RG: Is this something you embarked on alone?
Marc Adams: I guess so. I didn't really go through
my own process with anyone else. And, I guess that's why it's so personal
and why it's such a big part of (lost)Found. I guess in hindsight
the process to get where I am today was quite painful. During the process,
however, all I felt was the need to evolve and more forward with my life
and journey. That's why it's down on paper. No one should feel alone when
they are escaping fundamentalist Christianity.
RG: Tell me more about the dogs.
Marc Adams: Goofy and Rufus are long-haired Chihuahuas.
We found them at the animal shelter in Seattle. We initially just went
to the shelter to check things out and if we did find a small dog, perhaps
we could consider adopting. But then, they were there together and now
they are here together. They are very weird, loving dogs. They are both
seniors and have very few teeth. But they have definitely changed the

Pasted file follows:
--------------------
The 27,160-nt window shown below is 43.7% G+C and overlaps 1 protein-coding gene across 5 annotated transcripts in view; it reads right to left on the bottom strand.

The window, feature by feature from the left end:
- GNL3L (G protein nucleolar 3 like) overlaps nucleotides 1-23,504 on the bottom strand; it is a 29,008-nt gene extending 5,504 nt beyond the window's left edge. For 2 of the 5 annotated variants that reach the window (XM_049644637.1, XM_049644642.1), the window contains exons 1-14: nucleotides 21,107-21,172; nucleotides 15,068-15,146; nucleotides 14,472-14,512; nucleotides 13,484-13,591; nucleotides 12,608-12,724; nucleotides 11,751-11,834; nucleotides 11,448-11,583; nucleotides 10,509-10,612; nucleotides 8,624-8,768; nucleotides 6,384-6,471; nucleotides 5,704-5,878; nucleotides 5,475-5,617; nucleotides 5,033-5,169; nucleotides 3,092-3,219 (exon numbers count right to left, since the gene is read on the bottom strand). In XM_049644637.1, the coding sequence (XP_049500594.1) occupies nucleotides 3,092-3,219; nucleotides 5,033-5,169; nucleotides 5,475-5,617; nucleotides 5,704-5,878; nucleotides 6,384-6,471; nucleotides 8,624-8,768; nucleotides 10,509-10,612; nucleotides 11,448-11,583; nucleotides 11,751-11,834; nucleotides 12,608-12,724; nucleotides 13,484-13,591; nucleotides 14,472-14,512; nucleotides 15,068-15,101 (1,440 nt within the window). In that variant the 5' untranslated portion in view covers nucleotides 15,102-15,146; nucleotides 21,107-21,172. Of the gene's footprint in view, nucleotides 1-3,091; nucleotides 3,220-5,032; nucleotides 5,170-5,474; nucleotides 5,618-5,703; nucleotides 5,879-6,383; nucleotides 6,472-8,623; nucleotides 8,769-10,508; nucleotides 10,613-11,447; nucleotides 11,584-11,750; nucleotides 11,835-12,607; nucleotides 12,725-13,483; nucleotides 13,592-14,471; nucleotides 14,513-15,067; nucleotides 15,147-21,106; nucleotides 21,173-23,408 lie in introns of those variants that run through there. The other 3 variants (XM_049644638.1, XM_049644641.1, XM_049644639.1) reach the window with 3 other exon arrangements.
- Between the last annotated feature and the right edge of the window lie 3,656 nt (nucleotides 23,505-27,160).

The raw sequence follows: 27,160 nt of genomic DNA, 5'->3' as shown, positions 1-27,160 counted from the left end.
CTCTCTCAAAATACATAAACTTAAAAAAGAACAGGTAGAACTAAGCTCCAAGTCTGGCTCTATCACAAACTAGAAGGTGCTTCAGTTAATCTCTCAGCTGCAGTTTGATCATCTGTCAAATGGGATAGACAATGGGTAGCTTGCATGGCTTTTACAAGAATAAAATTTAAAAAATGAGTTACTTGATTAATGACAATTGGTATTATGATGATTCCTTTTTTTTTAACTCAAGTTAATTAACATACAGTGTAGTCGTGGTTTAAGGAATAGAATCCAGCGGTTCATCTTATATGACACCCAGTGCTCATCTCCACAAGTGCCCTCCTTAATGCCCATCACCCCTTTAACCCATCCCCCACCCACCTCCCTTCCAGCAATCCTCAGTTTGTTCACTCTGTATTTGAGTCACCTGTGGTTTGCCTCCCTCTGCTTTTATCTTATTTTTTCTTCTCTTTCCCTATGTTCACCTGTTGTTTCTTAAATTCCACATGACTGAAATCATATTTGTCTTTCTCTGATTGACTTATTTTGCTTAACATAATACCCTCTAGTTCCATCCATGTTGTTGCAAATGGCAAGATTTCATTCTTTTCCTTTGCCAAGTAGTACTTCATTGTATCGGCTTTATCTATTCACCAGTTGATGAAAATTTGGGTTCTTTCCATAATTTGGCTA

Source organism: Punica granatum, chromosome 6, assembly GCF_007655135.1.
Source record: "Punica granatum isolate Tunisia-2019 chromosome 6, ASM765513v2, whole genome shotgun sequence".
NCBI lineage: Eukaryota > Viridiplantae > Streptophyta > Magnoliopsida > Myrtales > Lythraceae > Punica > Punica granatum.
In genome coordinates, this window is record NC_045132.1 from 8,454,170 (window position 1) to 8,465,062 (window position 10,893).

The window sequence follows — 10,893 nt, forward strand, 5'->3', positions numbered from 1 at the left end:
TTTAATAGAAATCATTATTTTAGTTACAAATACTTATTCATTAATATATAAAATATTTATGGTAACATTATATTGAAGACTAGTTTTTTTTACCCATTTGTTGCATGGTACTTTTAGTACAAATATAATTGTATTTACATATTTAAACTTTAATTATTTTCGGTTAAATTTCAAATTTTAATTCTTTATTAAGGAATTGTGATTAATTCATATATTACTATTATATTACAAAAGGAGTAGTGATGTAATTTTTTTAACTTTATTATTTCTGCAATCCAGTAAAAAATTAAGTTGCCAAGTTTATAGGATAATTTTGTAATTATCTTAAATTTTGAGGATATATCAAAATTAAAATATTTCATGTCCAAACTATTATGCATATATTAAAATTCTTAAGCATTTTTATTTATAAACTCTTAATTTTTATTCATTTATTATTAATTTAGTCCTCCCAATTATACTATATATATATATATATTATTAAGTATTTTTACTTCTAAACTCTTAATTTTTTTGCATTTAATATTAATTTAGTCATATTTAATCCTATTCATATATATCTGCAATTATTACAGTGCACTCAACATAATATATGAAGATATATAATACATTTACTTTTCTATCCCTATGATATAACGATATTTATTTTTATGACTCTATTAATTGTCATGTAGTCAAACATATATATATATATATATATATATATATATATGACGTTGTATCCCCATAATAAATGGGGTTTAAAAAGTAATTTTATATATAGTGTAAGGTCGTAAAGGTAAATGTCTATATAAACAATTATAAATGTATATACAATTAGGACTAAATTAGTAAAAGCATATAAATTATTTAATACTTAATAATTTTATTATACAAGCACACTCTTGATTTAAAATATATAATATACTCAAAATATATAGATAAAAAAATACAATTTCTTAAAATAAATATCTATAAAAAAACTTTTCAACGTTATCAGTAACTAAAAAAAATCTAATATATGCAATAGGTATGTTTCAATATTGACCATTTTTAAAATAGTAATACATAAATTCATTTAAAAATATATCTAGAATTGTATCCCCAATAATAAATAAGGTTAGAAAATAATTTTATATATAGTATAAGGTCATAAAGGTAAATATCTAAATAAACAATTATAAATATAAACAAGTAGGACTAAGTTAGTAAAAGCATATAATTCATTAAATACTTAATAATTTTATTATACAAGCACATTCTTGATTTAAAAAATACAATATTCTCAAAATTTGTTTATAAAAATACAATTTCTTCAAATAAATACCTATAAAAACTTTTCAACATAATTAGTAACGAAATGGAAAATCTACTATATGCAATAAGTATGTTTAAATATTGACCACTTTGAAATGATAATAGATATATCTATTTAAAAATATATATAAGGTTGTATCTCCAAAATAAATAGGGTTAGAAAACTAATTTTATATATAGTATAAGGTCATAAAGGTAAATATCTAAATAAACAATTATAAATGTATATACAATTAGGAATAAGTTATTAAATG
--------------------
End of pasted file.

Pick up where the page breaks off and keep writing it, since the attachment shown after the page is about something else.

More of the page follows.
spectrum of my life. As we travel around the country, they also are a
great addition to my presentation.
RG: How are things with HeartStrong?
Most people reading this don't know about your involvement with this organization.
Marc Adams: Well, then, I will start at the beginning.
Three of us founded HeartStrong over eight years ago. It is a national
non profit organization. After The Preacher's Son came out, I
started getting emails and letter from people saying they couldn't believe
that someone was out in public talking about what it was like to be gay,
go through religious schools and what those schools have the freedom to